Dietary fiber

Dietary fiber is a collective term for all food components derived from plant cell walls that are not digested by the endogenous secretions of the human digestive tract. It has no clearly defined composition. It may differ from foodstuff to foodstuff, and from diet to diet. Dietary fiber consists of pectic substances, hemicelluloses, plant gums and mucilages, algal polysaccharides, celluloses, and lignin. Further, tannins, indigestible proteins, plant pigments, waxes, siliceous materials, and phytic acid can be incorporated in the fiber matrix. These materials give bulk to the fecal matter, not only from their inherent mass, but also by their water-binding capacity. The amount of water bound can be four to six times the dry weight of the fiber.

Around 1970 it was suggested that dietary fiber is a protective factor against many diseases, prevalent in Western communities, e.g., colon cancer. This may be true, but harmful effects of overconsumption of fiber should not be overlooked. The various types of dietary fiber components have many reactive groups, including -COOH, -HPO3H, -OH, -SO3H and -NH2, to which metals, amino acids, proteins, and even sugars can be bound.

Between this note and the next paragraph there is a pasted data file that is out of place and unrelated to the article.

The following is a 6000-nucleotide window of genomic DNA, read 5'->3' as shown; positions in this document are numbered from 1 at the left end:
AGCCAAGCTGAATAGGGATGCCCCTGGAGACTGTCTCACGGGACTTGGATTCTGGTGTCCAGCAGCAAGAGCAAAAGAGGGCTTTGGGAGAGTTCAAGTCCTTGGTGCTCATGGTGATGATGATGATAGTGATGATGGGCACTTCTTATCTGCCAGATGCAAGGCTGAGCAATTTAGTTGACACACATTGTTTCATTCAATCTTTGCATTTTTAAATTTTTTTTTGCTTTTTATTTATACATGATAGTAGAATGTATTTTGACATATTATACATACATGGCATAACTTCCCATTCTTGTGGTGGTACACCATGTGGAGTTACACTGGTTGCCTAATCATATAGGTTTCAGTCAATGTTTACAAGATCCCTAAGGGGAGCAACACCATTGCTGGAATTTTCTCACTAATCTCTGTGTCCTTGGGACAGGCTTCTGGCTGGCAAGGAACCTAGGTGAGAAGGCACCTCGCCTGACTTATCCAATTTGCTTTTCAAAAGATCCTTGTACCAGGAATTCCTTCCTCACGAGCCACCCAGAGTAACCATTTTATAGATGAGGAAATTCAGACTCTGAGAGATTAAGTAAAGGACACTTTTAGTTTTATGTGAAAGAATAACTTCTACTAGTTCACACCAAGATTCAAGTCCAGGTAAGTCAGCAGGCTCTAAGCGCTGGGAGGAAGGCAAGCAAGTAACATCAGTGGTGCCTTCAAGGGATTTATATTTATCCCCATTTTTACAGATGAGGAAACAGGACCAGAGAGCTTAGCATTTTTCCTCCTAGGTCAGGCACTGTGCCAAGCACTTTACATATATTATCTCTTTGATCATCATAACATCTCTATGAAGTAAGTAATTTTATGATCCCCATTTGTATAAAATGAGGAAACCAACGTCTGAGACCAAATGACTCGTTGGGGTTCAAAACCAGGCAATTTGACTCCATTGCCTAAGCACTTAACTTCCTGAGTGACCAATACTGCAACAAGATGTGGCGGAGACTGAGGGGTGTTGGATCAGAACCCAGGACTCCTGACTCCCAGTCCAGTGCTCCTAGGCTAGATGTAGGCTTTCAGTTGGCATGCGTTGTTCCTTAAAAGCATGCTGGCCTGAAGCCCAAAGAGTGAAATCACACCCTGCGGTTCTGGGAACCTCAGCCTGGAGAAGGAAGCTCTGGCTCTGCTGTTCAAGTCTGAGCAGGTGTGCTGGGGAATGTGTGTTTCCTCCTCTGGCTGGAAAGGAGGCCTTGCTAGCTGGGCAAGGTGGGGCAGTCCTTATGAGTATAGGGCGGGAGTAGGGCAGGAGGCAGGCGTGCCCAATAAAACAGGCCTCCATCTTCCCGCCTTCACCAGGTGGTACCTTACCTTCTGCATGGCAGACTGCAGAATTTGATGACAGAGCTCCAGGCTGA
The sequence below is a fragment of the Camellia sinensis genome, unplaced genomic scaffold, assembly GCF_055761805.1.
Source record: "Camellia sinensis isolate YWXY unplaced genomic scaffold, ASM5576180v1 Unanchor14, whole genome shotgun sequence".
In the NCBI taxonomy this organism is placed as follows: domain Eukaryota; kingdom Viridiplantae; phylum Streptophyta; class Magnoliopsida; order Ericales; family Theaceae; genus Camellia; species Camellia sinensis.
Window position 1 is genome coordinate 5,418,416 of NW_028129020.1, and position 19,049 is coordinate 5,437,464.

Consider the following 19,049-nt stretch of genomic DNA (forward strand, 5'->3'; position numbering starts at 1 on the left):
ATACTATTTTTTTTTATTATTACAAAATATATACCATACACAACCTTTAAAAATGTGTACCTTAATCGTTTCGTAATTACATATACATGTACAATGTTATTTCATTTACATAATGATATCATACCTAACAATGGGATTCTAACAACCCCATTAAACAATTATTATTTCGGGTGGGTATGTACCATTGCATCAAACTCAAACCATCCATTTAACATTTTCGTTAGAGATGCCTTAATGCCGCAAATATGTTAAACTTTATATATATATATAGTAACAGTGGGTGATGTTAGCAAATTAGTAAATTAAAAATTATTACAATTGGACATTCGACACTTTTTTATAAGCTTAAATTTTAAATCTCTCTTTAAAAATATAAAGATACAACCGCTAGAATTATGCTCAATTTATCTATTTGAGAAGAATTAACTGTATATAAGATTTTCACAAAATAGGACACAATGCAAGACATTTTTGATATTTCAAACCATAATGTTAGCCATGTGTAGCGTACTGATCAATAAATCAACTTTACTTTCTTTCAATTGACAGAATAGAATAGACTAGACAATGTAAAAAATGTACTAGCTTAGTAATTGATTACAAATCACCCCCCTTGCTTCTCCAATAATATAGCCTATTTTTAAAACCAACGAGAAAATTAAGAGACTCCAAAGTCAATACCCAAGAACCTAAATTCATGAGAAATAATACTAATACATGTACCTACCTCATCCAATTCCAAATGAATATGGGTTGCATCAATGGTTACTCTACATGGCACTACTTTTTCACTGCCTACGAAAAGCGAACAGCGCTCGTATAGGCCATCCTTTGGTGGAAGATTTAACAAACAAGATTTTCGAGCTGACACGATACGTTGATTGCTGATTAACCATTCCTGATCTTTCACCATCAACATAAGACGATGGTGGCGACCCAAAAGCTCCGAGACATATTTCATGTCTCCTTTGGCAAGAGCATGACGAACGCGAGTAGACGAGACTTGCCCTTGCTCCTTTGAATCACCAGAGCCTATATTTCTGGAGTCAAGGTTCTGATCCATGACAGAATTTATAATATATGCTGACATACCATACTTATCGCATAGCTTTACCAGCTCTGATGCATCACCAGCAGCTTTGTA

There are different ways of binding to dietary fiber. First, fiber components of many food products act like ion exchangers. Their binding capacity depends on pH and ionic composition of the bowel contents. Dietary fiber has the capacity to bind various metals, even if the phytic acid is removed. Disturbed Ca2+, Mg2+, Zn2+ and P balances have been observed in human subjects using diets rich in fiber in the form of whole wheat bread.

Secondly, amino acids and proteins are bound to dietary fiber. A diet containing 15% cellulose can cause a decrease in nitrogen absorption of as much as 8%. Carrageenans, which are highly indigestible, can cause a decrease in nitrogen absorption of about 16%. The interaction of dietary fiber with sugars does not result in a reduction of sugar absorption, but in a slow release of sugars into the bloodstream.

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